Tibet is much more than we know of it. Carrying on its shoulder a rather fancy and formidable sobriquet, Tibet has become a favourite tourist across the globe—and there are enough reasons to support its massive popularity.
Having emerged in the 7th century, the Tibetan Plateau region (which is historically called Tibet) is home to a vast number of ethnic groups aside from traditional Tibetans and including Lhoba, Sherpa, and Monpa.
The Tibetan culture is rich with the pervasiveness of Buddhism-influenced beliefs, rituals, and lifestyle. However, it has started to accommodate modern-day lifestyles considerably, though the richness of the conventional Tibetan culture continues to dominate.
If you happen to be in Tibet, you will not be disappointed. However, there are certain places to visit and things to certainly try out as they come among the best of what this tiny region has to offer. Here are 5 of them for your convenience.
There is no way one can miss the iconic UNESCO World Heritage site, the Potala Palace, which is the winter abode of the revered Dalai Lama. It dates back to 637 AD and has become the symbol of Tibet and its culture.
Potala Palace is very famous not only among foreign visitors but also locals, and hence, it is recommended that you get your tickets done a day prior to your visit. Make sure you have your ID proof along when you visit the palace. Also, you may want to see the Palace at night because it is said to look the most majestic during that hour.
Lhasa has many tourist attractions in and around itself, but one of the seminal ones is Namtso Lake.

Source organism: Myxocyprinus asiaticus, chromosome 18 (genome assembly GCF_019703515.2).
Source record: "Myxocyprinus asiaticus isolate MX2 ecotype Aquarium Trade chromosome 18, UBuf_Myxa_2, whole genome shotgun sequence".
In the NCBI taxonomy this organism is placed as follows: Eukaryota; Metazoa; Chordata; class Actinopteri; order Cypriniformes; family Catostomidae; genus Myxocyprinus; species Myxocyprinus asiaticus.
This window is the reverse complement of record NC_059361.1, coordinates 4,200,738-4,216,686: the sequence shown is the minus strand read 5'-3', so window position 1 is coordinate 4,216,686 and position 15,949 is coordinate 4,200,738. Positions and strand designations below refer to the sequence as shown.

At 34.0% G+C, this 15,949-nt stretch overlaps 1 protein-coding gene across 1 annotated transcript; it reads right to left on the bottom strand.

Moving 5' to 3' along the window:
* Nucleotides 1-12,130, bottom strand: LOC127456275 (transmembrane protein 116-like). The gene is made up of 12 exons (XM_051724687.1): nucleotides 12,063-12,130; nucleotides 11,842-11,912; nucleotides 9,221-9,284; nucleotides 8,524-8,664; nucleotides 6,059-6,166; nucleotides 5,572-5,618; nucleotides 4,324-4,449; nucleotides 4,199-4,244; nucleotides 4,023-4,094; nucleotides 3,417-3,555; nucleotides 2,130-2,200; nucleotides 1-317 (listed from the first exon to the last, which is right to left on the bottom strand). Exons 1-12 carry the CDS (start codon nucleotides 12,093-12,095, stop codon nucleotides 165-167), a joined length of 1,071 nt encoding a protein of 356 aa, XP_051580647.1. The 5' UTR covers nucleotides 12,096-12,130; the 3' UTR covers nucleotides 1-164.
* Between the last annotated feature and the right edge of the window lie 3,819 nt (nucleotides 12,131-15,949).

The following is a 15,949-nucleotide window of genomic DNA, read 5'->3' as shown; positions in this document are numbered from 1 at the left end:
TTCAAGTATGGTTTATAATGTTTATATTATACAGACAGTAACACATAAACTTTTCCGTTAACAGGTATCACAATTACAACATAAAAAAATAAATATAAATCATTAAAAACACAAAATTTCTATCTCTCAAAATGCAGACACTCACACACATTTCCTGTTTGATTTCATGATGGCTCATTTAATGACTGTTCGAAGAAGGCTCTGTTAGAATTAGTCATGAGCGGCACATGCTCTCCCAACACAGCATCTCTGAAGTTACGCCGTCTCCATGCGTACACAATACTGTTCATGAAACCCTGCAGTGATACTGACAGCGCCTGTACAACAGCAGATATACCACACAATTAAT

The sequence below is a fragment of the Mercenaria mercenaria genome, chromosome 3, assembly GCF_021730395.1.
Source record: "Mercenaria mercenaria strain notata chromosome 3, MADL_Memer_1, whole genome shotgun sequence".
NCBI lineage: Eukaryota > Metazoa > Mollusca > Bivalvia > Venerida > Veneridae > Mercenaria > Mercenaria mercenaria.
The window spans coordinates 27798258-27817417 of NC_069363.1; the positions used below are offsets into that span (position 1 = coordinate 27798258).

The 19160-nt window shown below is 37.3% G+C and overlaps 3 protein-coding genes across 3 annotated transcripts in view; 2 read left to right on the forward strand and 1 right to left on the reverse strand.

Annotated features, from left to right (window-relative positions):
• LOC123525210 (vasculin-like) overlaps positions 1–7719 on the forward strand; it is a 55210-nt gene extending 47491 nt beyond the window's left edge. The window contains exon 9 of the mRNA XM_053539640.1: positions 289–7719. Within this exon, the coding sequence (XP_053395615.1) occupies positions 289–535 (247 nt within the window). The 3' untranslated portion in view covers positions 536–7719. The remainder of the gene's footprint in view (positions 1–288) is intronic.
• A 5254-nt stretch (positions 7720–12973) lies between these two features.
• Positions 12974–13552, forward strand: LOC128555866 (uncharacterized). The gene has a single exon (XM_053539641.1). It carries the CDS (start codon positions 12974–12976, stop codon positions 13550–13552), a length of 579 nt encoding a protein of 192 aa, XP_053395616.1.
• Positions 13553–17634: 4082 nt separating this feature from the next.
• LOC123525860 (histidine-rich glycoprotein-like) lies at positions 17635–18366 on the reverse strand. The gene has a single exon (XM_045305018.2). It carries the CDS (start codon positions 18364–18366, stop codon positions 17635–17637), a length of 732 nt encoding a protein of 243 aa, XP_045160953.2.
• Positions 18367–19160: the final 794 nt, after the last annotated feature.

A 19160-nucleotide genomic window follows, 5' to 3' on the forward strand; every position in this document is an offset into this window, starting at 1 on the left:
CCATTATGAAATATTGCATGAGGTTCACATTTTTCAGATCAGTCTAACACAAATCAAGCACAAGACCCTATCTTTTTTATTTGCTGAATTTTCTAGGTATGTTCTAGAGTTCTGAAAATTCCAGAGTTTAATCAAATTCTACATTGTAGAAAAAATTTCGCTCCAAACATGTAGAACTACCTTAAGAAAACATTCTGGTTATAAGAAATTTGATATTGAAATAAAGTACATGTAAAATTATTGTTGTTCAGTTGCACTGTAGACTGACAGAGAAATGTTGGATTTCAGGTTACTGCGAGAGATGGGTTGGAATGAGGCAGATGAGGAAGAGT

It is a six-hour drive to the highest saline lake on the earth, which has been enveloped amid ranges of Nyenchen Thangla. It is one of the three sacred lakes in Tibet and is known for its picturesque topographic setting.
The best time to see this beauty is between May and October, and you are not required to make advance bookings—though you are expected to tolerate the rough terrain you would experience during travel.
Tibetans have strong sentiments attached to what is known as the “spiritual heart” of the region. It is the most sacred place in Tibet and has been declared as the UNESCO World Heritage site. You can visit this temple, seek blessings from the Sakyamuni Buddha Statute and experience the most natural exhibition of Tibetan culture.
You do not need advance bookings to be here. The temple is only walking distance from the famous Barkhor Street. You may want to take a bus from wherever you are and to Lugu Station, which is only a few hundred metres away from the temple.
Now that we have already mentioned Barkhor Street, we should talk more about it—because it is worth all the craze.
Barkhor Street is a bustling marketplace situated at the heart of Lhasa. The street offers you many opportunities to witness Tibetan life in its truest sense. You can shop traditional Tibetan outfits and accessories, swallow down delicious food, or simply walk around and notice the world change slowly and wonderfully.
This marketplace is heaven to all those travelers who cannot go back home without souvenirs. There is no dearth of what you can take back, and it would not hurt your pockets!
Also, while you are here, make sure you try the common-favorite Butter Tea and Tsampa. We promise that there is nothing like these!
We cannot single out what you should see here in the famous “Switzerland of Tibet”, but it is definitely recommended for those who are mad for adventure and nature.
There are many places to visit: Lulang Forest, Zayu Natural reserves, Takste Monastery, the ruins of Galang Palace, and Buchu Monstery. You may want to visit Xiuba Ancient castle that is much older than the grand Potala Palace which often gets the limelight. Then, there are also Bonri Mountains, which deserve a separate mention as they are sacred for those belonging to Bon Sect.
Lhasa may offer you a blend of modernity and traditionalism, but the ampleness with which natural beauties are offered in Nyingchi is unmatched in all standards.
Have you read?
Ayushi Kushwaha, Fashion + Travel writer at CEOWORLD magazine.